Behind the Labels


With the 2010 repeal of the “Don’t Ask, Don’t Tell” policy which previously banned openly-homosexual people from serving in the military, the legalization of homosexual marriage in 2015, and recent popular media coverage on transgender people, such as Caitlyn Jenner, our society is facing an age when we can no longer ignore social issues dealing with gender and sexual identity.

We have made significant progressive steps, but we are far from done.

There are still states that do not include LGBTQ people in their nondiscrimination laws, and because those in the LGBTQ community are not included under the Equal Protection Clause, they are still legally discriminated against. Legally, they are denied loans, evicted from their apartments and are not allowed into businesses, because of their sexual orientation and/or gender identity.

However, including LGBTQ persons in these laws is not all that needs to be done. We need to remember that small changes are necessary too, because despite the media coverage, and despite the progressive steps we have taken, we are still far from ensuring equality and respect to all people. One step could be acknowledging the fact that gender binary terms (his/hers, him/her, he/she) are not appropriate for everyone, because not everyone identifies on the gender binary line. It would be a significant sign of respect if the media would allow non-binary terms, such as “they” and “their,” as singular terms. Recently, this step has gained notable ground.

Earlier this year at the Annual Copy Editors Society conference (attended by various figures in the journalism field), it was asked if it is proper to use the term “they” and “their” when referring to a singular person. This issue gained recent popularity on the internet and in media when it came to the gender pronouns of those who do not identify only as male or female.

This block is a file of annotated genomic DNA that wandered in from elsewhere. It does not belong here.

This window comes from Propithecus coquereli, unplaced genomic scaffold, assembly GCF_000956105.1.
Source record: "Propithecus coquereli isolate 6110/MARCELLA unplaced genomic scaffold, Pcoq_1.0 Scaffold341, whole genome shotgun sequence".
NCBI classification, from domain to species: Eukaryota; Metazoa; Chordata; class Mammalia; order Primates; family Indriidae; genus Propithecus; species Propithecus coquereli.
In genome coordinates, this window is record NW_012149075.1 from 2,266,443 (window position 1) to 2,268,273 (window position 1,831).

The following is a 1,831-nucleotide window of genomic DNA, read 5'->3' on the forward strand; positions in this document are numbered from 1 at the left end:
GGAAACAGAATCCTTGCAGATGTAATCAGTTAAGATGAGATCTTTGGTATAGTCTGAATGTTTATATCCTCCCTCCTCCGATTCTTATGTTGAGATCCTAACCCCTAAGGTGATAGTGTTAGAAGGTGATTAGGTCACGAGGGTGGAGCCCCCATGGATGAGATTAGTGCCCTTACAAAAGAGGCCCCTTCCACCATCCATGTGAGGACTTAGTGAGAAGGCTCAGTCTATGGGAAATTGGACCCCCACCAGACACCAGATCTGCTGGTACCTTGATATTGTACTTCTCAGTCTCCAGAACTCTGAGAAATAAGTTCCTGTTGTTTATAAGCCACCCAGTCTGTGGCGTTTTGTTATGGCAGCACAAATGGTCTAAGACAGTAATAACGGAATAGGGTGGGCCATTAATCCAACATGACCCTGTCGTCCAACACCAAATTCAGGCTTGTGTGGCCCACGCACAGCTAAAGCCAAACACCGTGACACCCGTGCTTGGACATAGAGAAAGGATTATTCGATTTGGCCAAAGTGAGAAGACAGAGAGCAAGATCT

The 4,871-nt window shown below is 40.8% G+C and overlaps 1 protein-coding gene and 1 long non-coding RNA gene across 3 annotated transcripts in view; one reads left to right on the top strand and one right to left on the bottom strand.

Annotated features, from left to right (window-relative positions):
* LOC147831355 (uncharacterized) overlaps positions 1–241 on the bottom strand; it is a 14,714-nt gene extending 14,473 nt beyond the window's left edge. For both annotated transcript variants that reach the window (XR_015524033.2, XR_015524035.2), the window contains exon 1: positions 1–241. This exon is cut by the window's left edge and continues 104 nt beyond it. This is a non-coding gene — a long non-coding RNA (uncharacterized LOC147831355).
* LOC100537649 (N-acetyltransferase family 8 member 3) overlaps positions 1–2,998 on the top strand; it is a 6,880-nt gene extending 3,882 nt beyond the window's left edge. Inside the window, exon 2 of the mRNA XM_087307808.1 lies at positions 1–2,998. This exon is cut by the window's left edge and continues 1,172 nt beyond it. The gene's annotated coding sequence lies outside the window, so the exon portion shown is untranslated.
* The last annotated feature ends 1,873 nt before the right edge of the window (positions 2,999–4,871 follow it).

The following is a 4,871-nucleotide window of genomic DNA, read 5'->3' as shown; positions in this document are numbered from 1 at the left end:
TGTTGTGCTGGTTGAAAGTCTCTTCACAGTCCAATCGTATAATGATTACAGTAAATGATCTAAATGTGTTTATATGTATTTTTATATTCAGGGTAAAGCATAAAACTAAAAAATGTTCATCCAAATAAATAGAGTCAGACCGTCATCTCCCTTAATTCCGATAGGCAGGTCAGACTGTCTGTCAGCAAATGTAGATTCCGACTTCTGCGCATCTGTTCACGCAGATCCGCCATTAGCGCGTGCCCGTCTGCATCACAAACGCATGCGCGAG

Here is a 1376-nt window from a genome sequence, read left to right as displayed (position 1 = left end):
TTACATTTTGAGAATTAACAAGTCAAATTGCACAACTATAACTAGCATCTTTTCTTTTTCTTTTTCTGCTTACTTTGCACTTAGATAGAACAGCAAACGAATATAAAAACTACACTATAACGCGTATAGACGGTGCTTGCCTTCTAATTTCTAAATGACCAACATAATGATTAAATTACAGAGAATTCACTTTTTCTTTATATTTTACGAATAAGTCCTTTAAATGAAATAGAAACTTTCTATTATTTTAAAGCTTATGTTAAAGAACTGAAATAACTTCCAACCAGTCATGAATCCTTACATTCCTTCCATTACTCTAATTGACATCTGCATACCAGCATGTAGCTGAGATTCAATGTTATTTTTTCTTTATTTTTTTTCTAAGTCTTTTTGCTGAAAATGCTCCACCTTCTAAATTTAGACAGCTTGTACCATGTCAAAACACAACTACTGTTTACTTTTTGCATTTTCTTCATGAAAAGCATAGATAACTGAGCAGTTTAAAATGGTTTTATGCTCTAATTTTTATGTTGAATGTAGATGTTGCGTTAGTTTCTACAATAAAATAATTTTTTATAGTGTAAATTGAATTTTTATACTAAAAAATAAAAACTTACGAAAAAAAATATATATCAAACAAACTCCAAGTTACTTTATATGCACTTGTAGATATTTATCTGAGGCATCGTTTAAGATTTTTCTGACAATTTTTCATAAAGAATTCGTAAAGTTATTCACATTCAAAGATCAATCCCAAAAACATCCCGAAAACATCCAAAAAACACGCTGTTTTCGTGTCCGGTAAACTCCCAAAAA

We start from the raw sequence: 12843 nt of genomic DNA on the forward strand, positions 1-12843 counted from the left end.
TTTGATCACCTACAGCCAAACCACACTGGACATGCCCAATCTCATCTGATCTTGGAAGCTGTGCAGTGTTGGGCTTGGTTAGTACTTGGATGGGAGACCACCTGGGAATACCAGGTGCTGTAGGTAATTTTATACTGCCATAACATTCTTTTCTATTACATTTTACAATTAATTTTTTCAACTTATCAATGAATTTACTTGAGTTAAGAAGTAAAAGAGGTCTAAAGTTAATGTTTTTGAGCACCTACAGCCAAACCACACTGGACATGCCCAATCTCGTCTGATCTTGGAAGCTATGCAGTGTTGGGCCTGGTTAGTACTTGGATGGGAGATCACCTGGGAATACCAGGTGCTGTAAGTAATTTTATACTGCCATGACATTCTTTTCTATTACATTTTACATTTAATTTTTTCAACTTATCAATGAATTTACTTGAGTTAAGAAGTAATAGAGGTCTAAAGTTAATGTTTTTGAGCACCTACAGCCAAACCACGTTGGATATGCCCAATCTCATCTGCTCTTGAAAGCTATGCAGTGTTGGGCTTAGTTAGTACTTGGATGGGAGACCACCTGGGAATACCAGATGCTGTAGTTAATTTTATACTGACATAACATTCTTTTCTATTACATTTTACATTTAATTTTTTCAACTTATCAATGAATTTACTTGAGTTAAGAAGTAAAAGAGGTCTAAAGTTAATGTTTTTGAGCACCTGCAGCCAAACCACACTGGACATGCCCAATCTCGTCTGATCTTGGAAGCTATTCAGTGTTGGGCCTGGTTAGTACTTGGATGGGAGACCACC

Some argue that if the media uses “they” and “their” as gender pronouns when referring to a single person, then readers and viewers may become confused. Critics of the movement argue “they” and “their” as singular terms have not gained enough popularity to be used routinely. Others argue that “they” and “their” are widely recognized as terms referring to a group of people, and there is no need to change this. They argue that if it were changed, it would grant special treatment to a specific group of people.

Some writers have written stories without using pronouns at all in order to avoid using the binary terms for people who do not identify by them. It is both difficult and alienating. An entire group of people are denied the respect granted to those who identify as solely male or solely female.

If “they” and “their” are inducted as singular pronouns into the Associated Press Stylebook, which serves as a writing style guide for journalists, then this change will complement the other progressive steps our society has taken. Understanding the difference between gender and identity, and allowing people to be referred to by terms of their own choosing may lead to treating each person with an equal amount of respect.

To some, the argument to change the terms “they” and “their” to be both plural and singular may seem insignificant. But, the fact that our society can publicly discuss these issues assures me that we will continue to progress toward a time when each person will be treated with the kindness and respect that they deserve.